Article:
KIMBERLEY TIME – ISSUE 86

“G’day You Mob!”

It’s probably the most common greeting bandied about up in the Kimberley, often to the consternation and confusion of people from southern parts. You see the dubious look cross their faces … “What did he just call me?” If you take the literal meaning, ala the Oxford Dictionary, it’s a large crowd of people, especially a disorderly one intent on causing trouble.

But up here, where the Boab trees co-mingle with huge flocks of Brolgas and Wallabies, as the sun rises over the majestic red ochre ranges, it means a lot more than that. It’s the extended family, the community – a positive statement intended to embrace and include, welcoming both friends and strangers to come together and relax.

And if you think about that for a moment or two, it rather neatly ties together the bond between the audience and the musician at a live show.

Music wise up here in the North West, we’ve just had the gloriously unique Stars On The Bastion Festival take place in Wyndham. This year the festival was headlined by The Pigram Brothers, the sound of the saltwater country of Broome. With the one and only Mary G as the MC for the evening, (think of the Kimberley’s version of Priscilla and you won’t be too far wrong!) and with local country rockers Rodeworx, Corey Colum and John Albert, this year’s event was a roaring success. One of the most incredible locations you could ever hope to stage an event – it takes place 800 feet up above the town of Wyndham, overlooking the Cambridge Gulf. And this year the audience was treated to not only some of the best country music the Kimberley has to offer, but also one of the most spectacular sunsets of the year! Its one of our flagship events up here, and one well worth putting on your bucket list – that’s if you can get a ticket as it sells out rather quickly, being capped at only 350 attendees.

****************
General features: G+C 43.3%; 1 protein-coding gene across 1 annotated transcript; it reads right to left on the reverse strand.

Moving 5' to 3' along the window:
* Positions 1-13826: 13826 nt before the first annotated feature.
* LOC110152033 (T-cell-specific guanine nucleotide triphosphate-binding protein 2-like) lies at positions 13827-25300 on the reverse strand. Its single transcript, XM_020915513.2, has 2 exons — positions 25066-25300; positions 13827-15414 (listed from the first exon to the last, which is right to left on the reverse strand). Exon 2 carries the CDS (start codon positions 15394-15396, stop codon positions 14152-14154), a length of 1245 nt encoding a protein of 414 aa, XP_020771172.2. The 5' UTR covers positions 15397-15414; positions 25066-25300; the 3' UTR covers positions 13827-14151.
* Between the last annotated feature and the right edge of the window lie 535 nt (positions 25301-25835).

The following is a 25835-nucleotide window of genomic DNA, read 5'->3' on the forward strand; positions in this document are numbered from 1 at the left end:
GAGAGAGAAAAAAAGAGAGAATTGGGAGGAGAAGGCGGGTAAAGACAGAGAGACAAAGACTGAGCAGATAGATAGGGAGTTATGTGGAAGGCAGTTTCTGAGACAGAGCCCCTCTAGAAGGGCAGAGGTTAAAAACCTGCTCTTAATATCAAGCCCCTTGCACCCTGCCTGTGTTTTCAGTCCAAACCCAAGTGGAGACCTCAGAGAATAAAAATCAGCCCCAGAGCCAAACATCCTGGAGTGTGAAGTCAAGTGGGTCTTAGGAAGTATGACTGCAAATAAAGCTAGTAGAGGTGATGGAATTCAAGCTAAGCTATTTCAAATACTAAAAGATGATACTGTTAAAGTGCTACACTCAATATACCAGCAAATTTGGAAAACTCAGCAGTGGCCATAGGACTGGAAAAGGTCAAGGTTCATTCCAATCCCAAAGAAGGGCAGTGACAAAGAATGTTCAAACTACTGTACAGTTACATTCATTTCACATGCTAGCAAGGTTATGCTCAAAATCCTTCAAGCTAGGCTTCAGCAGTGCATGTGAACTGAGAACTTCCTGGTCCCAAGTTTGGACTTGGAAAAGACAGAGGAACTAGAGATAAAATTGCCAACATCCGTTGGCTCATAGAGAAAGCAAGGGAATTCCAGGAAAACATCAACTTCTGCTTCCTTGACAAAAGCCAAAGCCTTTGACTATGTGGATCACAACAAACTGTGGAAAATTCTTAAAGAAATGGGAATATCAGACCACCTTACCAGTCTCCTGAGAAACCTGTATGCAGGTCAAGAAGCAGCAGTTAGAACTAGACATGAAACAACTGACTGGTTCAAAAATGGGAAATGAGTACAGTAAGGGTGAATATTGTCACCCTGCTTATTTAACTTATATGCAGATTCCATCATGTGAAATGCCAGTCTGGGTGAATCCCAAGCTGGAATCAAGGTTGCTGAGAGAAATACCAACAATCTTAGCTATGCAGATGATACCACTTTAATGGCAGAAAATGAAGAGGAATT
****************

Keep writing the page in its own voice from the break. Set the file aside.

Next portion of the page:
An event intrinsically linked to country music is the Kununurra Rodeo. It’s always a great chance to watch the station mob do their best to tame the wild beast – and then to kick up their heels and let the dust fly as they dance the rest of the night away. We hold two rodeos up here, one in May, and another in August, and they’re great nights out to be had in this part of the world.  The most recent had Jindabyne legend Brad Cox up here to perform, and with songs like ‘Too Drunk To Drive’ and ‘Towels’ up his sleeve and a killer voice, the dance floor was heaving with happy punters well lubricated on rum, beer and darn fine country music.

As it is now Dry Season, the Kimberley is crowded with the Mob escaping a frigid winter down south. Our night time temperatures hover around the 20 degree mark, the days are glorious with nary a cloud in the sky, and the stars after dark put on a show to rival the spectacle of fireworks displays. Kununurra swells from its usual population of 6,500 to about 12,000, which makes it difficult for us locals to find a park at our one and only shopping centre! Sure, we grumble at some “interesting” driving decisions made by the ‘big-lap’ brigade, or shake our heads in wonder at questions we get asked (My personal favourite, overheard asked of a rather bemused receptionist at El Questro – “How long does the 2 hour horse ride go for?”). But as a whole, we Kimberley folk are the most warm and welcoming people you’ll come across anywhere, and the standard feedback you hear from people visiting is how friendly the locals are.